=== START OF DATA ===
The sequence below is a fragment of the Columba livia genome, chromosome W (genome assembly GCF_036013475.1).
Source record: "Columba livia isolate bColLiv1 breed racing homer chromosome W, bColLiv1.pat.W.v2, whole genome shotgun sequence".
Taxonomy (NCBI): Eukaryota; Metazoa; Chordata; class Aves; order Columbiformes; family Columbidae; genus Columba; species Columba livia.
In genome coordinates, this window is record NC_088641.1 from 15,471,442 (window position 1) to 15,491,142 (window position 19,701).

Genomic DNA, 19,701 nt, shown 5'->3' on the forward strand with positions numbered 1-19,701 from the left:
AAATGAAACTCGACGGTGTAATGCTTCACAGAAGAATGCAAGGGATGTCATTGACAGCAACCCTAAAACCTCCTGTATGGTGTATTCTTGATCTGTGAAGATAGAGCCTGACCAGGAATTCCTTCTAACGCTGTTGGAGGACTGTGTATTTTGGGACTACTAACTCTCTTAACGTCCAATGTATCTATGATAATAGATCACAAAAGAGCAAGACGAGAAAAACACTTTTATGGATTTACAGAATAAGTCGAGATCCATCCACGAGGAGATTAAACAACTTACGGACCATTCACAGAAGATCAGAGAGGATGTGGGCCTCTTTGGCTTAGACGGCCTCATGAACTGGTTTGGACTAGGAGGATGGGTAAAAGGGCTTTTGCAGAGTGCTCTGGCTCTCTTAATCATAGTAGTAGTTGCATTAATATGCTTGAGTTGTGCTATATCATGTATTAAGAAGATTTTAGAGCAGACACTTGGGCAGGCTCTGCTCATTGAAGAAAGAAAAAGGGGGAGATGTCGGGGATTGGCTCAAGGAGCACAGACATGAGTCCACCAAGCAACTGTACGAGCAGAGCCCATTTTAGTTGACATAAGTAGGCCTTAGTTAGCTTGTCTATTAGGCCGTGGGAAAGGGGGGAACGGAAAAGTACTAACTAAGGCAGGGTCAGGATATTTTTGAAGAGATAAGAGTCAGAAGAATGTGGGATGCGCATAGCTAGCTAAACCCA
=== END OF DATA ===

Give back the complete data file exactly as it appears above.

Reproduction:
The sequence below is a fragment of the Columba livia genome, chromosome W (genome assembly GCF_036013475.1).
Source record: "Columba livia isolate bColLiv1 breed racing homer chromosome W, bColLiv1.pat.W.v2, whole genome shotgun sequence".
Taxonomy (NCBI): Eukaryota; Metazoa; Chordata; class Aves; order Columbiformes; family Columbidae; genus Columba; species Columba livia.
In genome coordinates, this window is record NC_088641.1 from 15,471,442 (window position 1) to 15,491,142 (window position 19,701).

Genomic DNA, 19,701 nt, shown 5'->3' on the forward strand with positions numbered 1-19,701 from the left:
AAATGAAACTCGACGGTGTAATGCTTCACAGAAGAATGCAAGGGATGTCATTGACAGCAACCCTAAAACCTCCTGTATGGTGTATTCTTGATCTGTGAAGATAGAGCCTGACCAGGAATTCCTTCTAACGCTGTTGGAGGACTGTGTATTTTGGGACTACTAACTCTCTTAACGTCCAATGTATCTATGATAATAGATCACAAAAGAGCAAGACGAGAAAAACACTTTTATGGATTTACAGAATAAGTCGAGATCCATCCACGAGGAGATTAAACAACTTACGGACCATTCACAGAAGATCAGAGAGGATGTGGGCCTCTTTGGCTTAGACGGCCTCATGAACTGGTTTGGACTAGGAGGATGGGTAAAAGGGCTTTTGCAGAGTGCTCTGGCTCTCTTAATCATAGTAGTAGTTGCATTAATATGCTTGAGTTGTGCTATATCATGTATTAAGAAGATTTTAGAGCAGACACTTGGGCAGGCTCTGCTCATTGAAGAAAGAAAAAGGGGGAGATGTCGGGGATTGGCTCAAGGAGCACAGACATGAGTCCACCAAGCAACTGTACGAGCAGAGCCCATTTTAGTTGACATAAGTAGGCCTTAGTTAGCTTGTCTATTAGGCCGTGGGAAAGGGGGGAACGGAAAAGTACTAACTAAGGCAGGGTCAGGATATTTTTGAAGAGATAAGAGTCAGAAGAATGTGGGATGCGCATAGCTAGCTAAACCCA